Most of us spend the vast majority of our time ‘doing’. We keep ourselves busy with hobbies, we go to work, we spend time with family and friends, we watch television, we listen to the radio and we browse our smartphones.
Because we’re so used to ‘doing’, it can feel strange and uncomfortable just ‘being’. By that I mean simply sitting in silence and reflecting.
The very thought of sitting quietly in a room can strike fear into us. No phone, no television, no laptop or iPad and no radio on in the background. Just us and our thoughts. Scary, isn’t it?!
But, if this fear exists, it’s important to dig a little deeper. What are we afraid of? What are we running away from? Are we so bad that we can’t be alone with ourselves for any period of time without feeling uncomfortable?
Yet, many happiness experts point to connecting with ourselves as being one of the keys to attaining lasting happiness. Simply taking 5 or 10 minutes out each day to sit in silence, focus on our breathing and observe our thoughts can hugely increase the quality of our relationship with ourselves. It’s a simple yet massively effective exercise that requires minimal effort. It’s a skill, and it’s important to view it as such. And like any skill, consistent practice is necessary in order to feel its true benefit.
It's easy to get caught up in day to day worries that sometimes consume us. However, if we fast forward and ask ourselves what our 70 or 80 year old selves would think of us wasting energy on these worries, it can be easier to put them into perspective.
Australian palliative care nurse Bronnie Ware's insights into the dying regrets of people she cared for cast a light on the most common regrets people seem to have before they pass away.
These common regrets provide us with an opportunity to assess our own lives and to put steps in place to ensure that we live our lives to the full from this point on. Self-awareness and action will minimise the chances of experiencing later life regrets.
1. I wish I'd had the courage to live a life true to myself, not the life others expected of me.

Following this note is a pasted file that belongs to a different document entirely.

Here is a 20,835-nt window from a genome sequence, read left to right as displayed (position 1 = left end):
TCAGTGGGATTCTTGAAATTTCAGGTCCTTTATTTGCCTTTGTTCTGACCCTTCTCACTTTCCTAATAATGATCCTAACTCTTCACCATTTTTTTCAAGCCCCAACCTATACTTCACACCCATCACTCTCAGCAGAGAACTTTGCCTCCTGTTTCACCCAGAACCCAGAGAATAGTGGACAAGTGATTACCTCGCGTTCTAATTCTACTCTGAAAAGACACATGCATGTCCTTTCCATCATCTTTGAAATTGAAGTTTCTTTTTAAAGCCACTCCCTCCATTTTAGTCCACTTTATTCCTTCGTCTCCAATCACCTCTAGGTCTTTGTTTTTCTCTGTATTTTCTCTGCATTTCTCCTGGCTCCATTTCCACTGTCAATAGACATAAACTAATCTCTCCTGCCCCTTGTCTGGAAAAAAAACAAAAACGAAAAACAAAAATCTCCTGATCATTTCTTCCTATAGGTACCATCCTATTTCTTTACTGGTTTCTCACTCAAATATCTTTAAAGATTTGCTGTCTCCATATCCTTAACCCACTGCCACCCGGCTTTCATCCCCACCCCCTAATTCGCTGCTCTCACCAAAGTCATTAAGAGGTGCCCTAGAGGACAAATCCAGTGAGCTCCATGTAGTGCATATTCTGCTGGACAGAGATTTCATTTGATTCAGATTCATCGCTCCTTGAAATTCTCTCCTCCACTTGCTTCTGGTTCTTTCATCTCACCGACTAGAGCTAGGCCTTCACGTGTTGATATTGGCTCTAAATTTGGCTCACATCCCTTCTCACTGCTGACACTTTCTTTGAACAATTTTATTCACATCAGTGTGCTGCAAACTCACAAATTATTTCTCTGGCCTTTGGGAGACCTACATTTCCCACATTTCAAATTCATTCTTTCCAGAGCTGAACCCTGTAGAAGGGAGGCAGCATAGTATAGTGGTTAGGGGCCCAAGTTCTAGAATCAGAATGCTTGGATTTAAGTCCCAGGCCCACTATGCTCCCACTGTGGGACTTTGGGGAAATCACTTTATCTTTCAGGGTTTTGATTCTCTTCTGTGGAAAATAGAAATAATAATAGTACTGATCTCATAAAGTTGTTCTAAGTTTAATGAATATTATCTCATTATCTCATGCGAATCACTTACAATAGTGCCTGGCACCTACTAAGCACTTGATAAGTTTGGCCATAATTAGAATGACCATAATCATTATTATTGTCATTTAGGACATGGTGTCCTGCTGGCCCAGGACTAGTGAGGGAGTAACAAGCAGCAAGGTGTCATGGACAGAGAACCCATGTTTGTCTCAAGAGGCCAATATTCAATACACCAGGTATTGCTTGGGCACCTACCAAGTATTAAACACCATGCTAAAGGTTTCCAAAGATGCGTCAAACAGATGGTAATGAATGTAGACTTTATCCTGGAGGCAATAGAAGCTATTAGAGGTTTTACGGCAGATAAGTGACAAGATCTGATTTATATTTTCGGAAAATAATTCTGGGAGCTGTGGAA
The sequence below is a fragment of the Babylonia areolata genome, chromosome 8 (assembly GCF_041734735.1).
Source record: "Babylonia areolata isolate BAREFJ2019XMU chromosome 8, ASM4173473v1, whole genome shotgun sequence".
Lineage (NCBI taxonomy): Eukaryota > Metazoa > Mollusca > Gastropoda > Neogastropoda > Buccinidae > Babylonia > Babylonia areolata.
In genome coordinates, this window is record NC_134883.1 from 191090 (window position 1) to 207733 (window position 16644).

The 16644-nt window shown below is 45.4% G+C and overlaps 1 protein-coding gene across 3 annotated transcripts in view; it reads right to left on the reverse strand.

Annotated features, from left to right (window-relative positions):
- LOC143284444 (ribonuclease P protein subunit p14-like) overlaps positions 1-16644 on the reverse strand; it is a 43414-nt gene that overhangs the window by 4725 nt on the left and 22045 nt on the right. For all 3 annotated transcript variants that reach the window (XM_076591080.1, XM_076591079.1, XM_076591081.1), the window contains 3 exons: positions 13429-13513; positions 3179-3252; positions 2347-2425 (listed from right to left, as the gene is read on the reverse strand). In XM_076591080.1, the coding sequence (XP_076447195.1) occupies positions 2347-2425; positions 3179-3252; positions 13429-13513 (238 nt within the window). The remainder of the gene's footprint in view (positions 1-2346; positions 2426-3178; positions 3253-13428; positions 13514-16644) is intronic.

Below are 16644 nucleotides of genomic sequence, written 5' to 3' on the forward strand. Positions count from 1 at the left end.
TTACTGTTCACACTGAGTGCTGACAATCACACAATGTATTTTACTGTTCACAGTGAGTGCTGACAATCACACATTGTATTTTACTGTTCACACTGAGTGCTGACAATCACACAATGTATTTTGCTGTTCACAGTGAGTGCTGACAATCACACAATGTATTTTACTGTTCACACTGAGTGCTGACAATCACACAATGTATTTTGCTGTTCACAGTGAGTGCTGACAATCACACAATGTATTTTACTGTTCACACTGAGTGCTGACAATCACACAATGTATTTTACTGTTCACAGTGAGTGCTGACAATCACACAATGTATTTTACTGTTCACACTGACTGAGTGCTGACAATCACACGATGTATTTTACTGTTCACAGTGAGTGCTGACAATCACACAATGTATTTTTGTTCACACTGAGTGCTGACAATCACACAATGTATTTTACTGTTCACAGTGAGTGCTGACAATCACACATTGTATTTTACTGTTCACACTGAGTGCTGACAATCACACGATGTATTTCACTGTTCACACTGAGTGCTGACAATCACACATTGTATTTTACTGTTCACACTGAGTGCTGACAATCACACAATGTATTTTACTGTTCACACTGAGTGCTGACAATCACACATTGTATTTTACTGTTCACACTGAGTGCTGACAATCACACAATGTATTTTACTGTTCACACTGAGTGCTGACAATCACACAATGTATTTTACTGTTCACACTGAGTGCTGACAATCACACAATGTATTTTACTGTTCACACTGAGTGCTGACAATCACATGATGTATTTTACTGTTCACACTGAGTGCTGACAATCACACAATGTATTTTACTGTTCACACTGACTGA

"This was the most common regret of all. When people realise that their life is almost over and look back clearly on it, it is easy to see how many dreams have gone unfulfilled. Most people had not honoured even a half of their dreams and had to die knowing that it was due to choices they had made, or not made. Health brings a freedom very few realise, until they no longer have it."
I used to think that happiness was something that came and went like the clouds, and that I had very little control over how I felt at any given moment. Like many, I associated happiness with spending time with friends, conquering career and life goals and having a certain amount of luxuries at my disposal.
I spent much of my life setting goals and insisting to myself that I would be truly happy when or if I achieved those goals. But, inevitably, like so many others, once I got to the finish line with a goal, a fleeting sense of happiness was all I enjoyed before setting my next target and concentrating on that. This is the equivalent of playing fetch with your happiness where your happiness is the bone.
I have met so many people who experience the same lack of control in relation to their happiness. We’re conditioned from a young age to associate happiness with external things. The media have a huge amount to answer for in this regard. Celebrity culture champions the people with the best bodies, the whitest teeth, the most expensive belongings etc. We’re left with the feeling from a young age that having the best ‘things’ will be the key to finally attaining that lasting sense of happiness that we crave.